Novogratz Bridge Year Program, Bolivia
My name is Matthew and I am a senior from New York City and Washington D.C. At Princeton I study Computer Science with a certificate in Music, and in my free time I participate in multiple music ensembles on campus. I was a member of the Novogratz Bridge Year Bolivia cohort in 2017-18, where I volunteered at a small Montessori school outside of Cochabamba, tutoring and teaching classes in various subjects to students from 1st through 12th grade. While in Bolivia I also participated in activities like soccer, running, trekking, instrument building and woodworking, working in the local market, and more. Even now, over five years since I arrived on Princeton's campus for Bridge Year orientation, I am a passionate member of its on-campus community and I love exchanging experiences and ideas with people from different years, who went to different locations, and with prospective students.
What was the best part of Bridge Year for you?
My favorite aspect of Bridge Year was the relationships I made with my host family and siblings. I lived with 5 host siblings who I spent a lot of time playing sports, cooking, and hanging out with and I am grateful to have been accepted into their family.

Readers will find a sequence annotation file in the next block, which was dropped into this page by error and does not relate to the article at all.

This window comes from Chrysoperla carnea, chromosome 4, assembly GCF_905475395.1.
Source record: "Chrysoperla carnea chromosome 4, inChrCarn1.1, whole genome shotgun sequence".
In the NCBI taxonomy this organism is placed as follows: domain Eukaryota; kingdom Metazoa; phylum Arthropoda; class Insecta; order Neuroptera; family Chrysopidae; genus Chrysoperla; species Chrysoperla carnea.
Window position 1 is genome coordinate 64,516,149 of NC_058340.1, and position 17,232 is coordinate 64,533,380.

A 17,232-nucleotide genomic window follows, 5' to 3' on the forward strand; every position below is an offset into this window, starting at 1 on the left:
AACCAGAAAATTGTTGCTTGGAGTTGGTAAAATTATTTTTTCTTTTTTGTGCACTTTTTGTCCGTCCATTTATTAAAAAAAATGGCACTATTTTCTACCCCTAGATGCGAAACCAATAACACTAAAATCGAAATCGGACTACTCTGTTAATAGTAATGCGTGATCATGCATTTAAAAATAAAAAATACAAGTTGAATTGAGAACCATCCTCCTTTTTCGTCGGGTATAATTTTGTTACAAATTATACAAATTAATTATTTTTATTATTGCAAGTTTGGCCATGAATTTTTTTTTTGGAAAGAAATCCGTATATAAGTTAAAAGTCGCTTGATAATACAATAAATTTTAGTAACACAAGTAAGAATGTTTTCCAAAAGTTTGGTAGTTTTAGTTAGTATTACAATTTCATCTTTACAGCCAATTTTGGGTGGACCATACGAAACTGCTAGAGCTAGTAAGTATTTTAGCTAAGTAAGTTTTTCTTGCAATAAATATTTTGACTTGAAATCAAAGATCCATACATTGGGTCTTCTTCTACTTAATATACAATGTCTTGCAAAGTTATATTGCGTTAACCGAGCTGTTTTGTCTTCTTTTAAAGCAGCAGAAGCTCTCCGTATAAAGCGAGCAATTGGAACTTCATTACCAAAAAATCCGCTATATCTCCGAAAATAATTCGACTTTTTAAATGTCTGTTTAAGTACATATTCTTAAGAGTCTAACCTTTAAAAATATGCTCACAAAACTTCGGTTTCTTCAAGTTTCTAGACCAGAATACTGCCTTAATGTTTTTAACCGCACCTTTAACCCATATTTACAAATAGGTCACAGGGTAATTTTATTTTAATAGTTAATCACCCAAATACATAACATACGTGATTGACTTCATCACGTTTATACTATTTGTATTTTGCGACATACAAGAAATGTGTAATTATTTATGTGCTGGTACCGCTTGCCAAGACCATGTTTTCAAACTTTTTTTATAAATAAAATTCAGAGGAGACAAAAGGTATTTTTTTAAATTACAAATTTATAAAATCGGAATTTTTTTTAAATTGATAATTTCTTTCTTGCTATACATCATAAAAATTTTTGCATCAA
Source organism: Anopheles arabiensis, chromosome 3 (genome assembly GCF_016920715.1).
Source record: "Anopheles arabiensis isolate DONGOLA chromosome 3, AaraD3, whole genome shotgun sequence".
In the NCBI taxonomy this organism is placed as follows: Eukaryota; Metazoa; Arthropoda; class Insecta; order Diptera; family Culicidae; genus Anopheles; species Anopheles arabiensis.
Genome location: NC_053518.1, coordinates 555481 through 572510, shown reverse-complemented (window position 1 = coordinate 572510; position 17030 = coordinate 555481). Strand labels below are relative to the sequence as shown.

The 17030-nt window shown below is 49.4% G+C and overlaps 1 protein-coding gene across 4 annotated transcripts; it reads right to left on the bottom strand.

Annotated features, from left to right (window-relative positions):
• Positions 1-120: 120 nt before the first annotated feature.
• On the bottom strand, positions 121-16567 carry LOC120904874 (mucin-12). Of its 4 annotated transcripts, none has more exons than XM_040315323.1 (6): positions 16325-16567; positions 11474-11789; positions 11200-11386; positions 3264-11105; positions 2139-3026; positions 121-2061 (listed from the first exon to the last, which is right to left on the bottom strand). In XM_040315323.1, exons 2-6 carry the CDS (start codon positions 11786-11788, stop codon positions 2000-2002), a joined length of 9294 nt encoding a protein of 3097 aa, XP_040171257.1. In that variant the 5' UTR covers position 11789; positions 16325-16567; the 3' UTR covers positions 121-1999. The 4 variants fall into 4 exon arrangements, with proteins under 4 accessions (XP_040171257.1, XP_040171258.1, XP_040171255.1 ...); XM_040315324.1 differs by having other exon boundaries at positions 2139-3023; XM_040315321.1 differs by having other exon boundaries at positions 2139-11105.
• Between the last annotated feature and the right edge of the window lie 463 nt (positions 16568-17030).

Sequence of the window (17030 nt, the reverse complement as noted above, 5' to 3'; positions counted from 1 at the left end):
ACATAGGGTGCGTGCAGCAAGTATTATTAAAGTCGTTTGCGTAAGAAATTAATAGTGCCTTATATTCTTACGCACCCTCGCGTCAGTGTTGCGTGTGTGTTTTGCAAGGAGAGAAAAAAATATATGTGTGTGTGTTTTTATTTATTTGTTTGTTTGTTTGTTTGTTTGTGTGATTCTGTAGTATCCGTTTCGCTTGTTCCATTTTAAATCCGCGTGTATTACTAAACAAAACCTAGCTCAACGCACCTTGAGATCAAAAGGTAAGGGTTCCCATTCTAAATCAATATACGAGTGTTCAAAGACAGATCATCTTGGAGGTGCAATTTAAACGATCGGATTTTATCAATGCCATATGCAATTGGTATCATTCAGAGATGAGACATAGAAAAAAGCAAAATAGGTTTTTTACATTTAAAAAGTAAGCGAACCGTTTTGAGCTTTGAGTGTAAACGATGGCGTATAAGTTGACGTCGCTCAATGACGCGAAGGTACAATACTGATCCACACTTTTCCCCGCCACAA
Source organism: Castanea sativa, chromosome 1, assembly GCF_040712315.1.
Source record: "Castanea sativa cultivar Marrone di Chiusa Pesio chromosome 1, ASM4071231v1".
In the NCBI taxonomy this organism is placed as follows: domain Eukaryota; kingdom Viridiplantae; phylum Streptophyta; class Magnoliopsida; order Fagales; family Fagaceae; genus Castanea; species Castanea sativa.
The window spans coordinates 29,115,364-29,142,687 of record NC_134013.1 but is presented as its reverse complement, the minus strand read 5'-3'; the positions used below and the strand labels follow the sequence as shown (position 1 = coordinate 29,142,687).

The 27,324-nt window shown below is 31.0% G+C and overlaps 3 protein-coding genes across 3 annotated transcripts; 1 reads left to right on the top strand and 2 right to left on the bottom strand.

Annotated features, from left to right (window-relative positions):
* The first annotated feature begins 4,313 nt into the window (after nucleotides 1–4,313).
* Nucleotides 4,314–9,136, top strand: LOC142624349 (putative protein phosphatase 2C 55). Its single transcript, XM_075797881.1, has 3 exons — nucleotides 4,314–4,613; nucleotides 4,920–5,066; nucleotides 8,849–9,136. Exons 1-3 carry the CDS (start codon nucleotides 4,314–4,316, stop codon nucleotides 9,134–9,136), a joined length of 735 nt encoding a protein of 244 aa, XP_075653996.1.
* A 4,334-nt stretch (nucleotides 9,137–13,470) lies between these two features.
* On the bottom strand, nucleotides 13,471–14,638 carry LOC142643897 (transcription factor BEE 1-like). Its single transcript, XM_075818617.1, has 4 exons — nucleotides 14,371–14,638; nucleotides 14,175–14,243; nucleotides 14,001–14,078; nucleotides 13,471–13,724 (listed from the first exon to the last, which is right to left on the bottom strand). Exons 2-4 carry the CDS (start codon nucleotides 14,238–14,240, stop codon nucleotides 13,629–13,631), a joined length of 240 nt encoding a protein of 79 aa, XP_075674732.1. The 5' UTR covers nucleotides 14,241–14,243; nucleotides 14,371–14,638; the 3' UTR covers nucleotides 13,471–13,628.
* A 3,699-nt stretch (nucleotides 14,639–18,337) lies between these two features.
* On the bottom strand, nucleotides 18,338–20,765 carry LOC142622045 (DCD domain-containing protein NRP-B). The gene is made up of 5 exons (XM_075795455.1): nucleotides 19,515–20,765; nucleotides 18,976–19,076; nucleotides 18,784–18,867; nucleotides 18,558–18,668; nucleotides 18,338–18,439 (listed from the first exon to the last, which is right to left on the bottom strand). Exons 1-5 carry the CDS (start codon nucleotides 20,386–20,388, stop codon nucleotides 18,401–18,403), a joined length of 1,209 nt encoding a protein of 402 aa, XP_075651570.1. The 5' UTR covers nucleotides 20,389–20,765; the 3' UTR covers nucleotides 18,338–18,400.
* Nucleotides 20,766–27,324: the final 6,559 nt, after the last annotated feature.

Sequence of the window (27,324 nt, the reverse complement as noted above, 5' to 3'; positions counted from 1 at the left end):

In what ways did Bridge Year challenge you?
I remember being awestruck by all the new experiences I had in the first few months of Bridge Year. Everything was completely unknown to me from the language to the nature to the social customs, and I was ready to soak it up as fast as possible. About halfway through the program I had to make a difficult mental transition as the freshness wore off and once exceptional experiences became routine - Bridge Year, at the end of the day, is not a program where you just visit a place, but where you must live in a place. Getting past the initial phase that feels similar to being a tourist visiting and into the next phase where I began to accept things as part of my normal life and routine was a challenging mental transition.